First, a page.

Last week’s post dealing with the subject of syntax touched on the subject of sound and color in your writing. This subject, closely intertwined with syntax, deserves further exploration.
Clear writing requires a writer to have a command of words and use of proper syntax. Both are essential to become an accomplished writer. Syntax was effectively defined last week as the logical, orderly sequence of words to have maximum effect on the reader.
Syntax to me is indistinguishable from sound and color. I can’t conceive of a situation where a writer can have good syntax and not have sound and color. For this reason sound and color have no such ready definition as syntax does. They depend on the writer developing a feel, an ear, for his writing. For most writers this only comes with time and experience. So, how do you know when you have it?
The ability to develop sound and color in your writing really depends on how well you apply yourself to the task of writing. It has been a basic tenet of this entire blog site that clear writing is an art form and can be attained with constant, regular practice of your writing. It is only through the dint of this undertaking that you will come to recognize your own voice as a writer.
What exactly is sound and color? It’s hard to put it in your writing unless you know what it is. The rhythm of your writing will reflect its sound and color. Listen to your writing as you write, then revise it for effective rhythm. This means choosing words that fit in well with surrounding words. Jerky or monotonous sentences lack sound and color.
For example, the following sentence is repetitious and somewhat monotonous:
He was an exceedingly orderly company commander. When promoted, he became an efficient regimental commander.
As a company commander he did things by the book; as a regimental commander, his efficiency was unsurpassed.
In the following example, sentence fluency has been hampered by excessive modification:
The man in the car opened the door quickly and went hurriedly into the restaurant.
The driver quickly abandoned the car and vanished into the restaurant.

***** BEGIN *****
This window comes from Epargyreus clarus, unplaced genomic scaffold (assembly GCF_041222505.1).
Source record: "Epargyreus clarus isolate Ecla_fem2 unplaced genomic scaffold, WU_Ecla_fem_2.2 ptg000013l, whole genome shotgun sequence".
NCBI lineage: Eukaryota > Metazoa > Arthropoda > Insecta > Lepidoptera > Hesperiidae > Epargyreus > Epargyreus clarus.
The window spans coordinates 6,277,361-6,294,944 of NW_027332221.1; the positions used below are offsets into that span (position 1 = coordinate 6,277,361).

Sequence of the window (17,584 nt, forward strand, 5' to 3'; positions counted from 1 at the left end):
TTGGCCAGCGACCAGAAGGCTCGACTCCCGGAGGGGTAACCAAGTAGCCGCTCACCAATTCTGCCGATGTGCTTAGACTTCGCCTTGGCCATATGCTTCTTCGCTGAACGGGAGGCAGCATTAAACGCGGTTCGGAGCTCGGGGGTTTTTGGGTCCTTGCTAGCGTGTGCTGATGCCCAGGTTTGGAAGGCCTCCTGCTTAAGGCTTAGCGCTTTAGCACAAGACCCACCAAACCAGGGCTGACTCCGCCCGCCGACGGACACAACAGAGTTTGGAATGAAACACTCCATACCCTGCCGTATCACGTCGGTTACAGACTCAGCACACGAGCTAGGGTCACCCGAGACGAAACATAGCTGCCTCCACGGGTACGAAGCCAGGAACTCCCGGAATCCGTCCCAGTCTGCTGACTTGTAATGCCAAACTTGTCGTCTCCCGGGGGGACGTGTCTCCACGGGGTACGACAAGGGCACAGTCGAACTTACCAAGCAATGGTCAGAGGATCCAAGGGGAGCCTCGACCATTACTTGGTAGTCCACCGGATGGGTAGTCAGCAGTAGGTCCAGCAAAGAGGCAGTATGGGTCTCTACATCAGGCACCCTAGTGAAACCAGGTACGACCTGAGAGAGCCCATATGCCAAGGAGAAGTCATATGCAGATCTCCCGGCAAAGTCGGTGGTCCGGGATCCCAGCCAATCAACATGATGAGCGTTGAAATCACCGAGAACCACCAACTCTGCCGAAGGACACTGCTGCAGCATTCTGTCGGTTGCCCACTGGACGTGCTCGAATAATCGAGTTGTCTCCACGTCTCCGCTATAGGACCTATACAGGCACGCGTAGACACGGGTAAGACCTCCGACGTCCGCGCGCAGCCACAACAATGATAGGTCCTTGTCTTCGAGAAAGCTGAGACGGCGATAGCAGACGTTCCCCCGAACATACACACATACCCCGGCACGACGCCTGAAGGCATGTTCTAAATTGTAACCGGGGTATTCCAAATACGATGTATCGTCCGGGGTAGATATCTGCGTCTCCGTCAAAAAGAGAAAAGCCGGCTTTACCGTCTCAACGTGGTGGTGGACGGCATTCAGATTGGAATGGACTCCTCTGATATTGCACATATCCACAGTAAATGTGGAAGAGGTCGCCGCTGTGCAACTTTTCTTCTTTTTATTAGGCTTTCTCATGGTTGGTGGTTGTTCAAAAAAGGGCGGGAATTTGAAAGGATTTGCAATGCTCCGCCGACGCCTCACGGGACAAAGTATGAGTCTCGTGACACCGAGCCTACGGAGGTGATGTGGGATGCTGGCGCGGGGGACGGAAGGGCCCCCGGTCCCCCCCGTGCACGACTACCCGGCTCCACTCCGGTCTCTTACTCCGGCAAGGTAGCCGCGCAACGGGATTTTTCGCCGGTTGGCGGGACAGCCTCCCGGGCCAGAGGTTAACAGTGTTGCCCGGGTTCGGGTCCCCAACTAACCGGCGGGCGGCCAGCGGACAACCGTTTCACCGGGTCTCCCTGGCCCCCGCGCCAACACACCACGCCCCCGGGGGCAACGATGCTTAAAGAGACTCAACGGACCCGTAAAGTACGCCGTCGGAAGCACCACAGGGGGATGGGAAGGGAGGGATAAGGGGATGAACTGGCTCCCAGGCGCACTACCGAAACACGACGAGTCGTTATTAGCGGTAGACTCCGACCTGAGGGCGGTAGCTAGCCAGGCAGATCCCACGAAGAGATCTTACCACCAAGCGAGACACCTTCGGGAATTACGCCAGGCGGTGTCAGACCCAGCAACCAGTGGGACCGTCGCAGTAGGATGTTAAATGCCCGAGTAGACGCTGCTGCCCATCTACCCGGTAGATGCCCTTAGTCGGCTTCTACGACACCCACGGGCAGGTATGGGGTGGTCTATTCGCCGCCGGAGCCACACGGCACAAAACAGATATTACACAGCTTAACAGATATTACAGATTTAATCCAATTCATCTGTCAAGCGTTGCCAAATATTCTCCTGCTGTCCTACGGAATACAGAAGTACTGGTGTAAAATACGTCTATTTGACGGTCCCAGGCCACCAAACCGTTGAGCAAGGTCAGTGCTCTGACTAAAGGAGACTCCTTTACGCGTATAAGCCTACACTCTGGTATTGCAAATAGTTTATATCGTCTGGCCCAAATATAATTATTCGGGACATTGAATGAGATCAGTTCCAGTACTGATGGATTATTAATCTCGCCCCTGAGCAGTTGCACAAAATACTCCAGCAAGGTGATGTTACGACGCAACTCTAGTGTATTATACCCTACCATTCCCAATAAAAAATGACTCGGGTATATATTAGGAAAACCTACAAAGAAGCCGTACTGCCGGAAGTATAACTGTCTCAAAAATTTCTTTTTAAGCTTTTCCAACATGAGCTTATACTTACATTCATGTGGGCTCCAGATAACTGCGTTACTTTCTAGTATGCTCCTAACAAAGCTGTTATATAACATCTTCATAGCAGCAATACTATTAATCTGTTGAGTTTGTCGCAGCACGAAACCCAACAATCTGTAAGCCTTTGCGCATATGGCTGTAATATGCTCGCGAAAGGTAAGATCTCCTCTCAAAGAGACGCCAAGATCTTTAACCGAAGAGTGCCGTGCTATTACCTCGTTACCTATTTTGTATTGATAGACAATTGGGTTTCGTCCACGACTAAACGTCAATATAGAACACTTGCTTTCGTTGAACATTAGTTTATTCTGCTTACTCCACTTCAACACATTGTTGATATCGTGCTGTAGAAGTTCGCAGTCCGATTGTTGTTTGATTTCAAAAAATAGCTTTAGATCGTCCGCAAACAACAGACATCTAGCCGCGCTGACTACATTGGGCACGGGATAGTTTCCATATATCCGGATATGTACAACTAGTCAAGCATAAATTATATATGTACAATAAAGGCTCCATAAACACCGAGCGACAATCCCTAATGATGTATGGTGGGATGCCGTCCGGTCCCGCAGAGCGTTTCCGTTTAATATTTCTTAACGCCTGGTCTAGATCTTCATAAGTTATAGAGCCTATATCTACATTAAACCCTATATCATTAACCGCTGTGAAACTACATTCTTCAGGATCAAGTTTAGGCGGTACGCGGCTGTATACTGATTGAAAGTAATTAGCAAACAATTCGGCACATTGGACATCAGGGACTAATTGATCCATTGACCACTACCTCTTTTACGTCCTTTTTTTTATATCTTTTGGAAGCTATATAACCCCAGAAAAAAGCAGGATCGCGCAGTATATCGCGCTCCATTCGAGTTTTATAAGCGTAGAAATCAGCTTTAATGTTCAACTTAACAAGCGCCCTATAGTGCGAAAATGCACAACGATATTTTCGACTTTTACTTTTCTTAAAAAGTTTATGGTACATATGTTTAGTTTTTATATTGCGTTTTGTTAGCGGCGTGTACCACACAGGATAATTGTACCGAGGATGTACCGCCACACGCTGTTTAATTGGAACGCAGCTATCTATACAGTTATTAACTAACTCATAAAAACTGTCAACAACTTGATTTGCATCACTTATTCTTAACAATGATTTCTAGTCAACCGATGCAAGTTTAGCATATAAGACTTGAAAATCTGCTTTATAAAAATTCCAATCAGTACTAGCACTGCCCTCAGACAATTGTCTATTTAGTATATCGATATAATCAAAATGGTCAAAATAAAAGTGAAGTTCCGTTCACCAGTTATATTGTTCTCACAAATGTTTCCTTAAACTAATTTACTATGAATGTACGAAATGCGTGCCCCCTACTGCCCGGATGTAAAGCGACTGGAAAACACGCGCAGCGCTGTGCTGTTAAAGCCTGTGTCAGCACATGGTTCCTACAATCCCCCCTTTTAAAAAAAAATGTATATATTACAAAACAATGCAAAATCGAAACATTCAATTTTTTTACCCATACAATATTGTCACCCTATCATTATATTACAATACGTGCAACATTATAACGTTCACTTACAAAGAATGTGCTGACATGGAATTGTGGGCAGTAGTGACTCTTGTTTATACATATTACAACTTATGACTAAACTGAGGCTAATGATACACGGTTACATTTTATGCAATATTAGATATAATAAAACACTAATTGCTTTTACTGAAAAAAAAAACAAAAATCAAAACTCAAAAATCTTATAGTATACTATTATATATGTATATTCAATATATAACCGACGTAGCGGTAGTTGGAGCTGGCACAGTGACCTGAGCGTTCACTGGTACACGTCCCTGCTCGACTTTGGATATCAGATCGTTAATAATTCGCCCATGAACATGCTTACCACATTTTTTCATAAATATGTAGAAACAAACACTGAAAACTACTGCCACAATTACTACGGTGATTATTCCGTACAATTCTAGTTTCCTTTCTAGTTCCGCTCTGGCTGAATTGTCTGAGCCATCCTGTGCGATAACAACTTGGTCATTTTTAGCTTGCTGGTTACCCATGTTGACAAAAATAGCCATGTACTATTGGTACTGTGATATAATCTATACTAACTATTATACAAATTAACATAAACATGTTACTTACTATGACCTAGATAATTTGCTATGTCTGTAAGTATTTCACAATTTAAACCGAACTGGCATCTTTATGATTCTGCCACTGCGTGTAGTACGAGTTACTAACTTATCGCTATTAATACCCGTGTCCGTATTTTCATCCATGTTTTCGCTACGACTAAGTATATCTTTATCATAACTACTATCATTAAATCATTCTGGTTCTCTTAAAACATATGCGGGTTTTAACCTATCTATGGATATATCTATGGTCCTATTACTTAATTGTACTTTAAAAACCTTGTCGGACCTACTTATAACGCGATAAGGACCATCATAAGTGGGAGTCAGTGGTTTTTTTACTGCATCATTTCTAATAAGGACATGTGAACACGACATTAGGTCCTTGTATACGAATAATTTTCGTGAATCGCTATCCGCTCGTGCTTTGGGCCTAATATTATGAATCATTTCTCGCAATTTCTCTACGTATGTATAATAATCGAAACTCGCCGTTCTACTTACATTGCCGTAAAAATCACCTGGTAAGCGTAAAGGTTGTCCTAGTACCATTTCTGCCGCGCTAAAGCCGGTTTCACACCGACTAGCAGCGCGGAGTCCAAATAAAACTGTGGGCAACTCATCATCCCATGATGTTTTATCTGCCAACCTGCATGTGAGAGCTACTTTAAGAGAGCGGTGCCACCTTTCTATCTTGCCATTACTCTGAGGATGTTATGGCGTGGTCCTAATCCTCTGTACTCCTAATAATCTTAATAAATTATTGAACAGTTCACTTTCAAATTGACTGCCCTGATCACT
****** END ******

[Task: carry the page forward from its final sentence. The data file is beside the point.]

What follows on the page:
How do you know when your writing has sound and color? There are two ways: The first is that you will know it because you will feel it in your writing; the second, a bit more objective, is that a reader will remain fixed on what you have written and then compliment you on it.
The late William Manchester was a superb writer, the pages of his writing full of sound and color. His biography of Winston Churchill, The Last Lion – Visions of Glory: 1874-1952, Dell Publishing, 1983, speaks for itself. The following passage, (p.7), is illustrative:
“Men who think of themselves as indispensable are almost always wrong, but Winston Churchill was surely that then. He was like the lion in Revelation, ‘the first beast,’ with ‘six wings about him’ and ‘full of eyes within.’ In an uncharacteristically modest moment on his eightieth birthday he said: ‘It was the nation and the race dwelling all around the globe that had the lion’s heart; I had the luck to be called upon to give the lion’s roar.’ It wasn’t that simple. The spirit, if indeed within them, lay dormant until he became prime minister and they, kindled by his soaring prose, came to see themselves as he saw them and emerged a people transformed, the admiration of free men everywhere.”
Adding sound and color to your writing doesn’t apply to every writing project. It may not fit at all into, say, a simple job application. But the experience of trying to add sound and color to your writing will help you to acquire an ear for your writing, that sense of knowing the power of your words. It will help you to write more efficiently and more clearly.
As has been oft-mentioned on this blog site, clear writing is not easy. But the point bears emphasis. It takes work, lots of work. That’s the surest way, however, to improve the clarity of your writing. I’m reminded of books I’ve read about trying to hit a golf ball or a tennis ball. There’s only so much reading you can do before you actually go out and swing a club or a racket. So it is with writing. Reading the many blogs posted on this site over the last few months will provide you with reliable guidelines and techniques. Mastery of them will go a long way to improve the clarity of your writing, but you still have to write to achieve maximum effect.
Watch for my ebook, “The Art of Clear Writing”, coming soon on Kindle. This ebook will make available, under one cover, all of the writing guidelines and techniques previously posted on this site. It is now in the final polishing stages and will be available soon. Also, my article “Antietam and Gettysburg , Two Pivotal Civil War Battles That Saved The Union,” is now available on Kindle.
The next blog will be posted on Friday, July 6, 2012.
Copyright © 2012. Arnold G. Regardie. All rights reserved.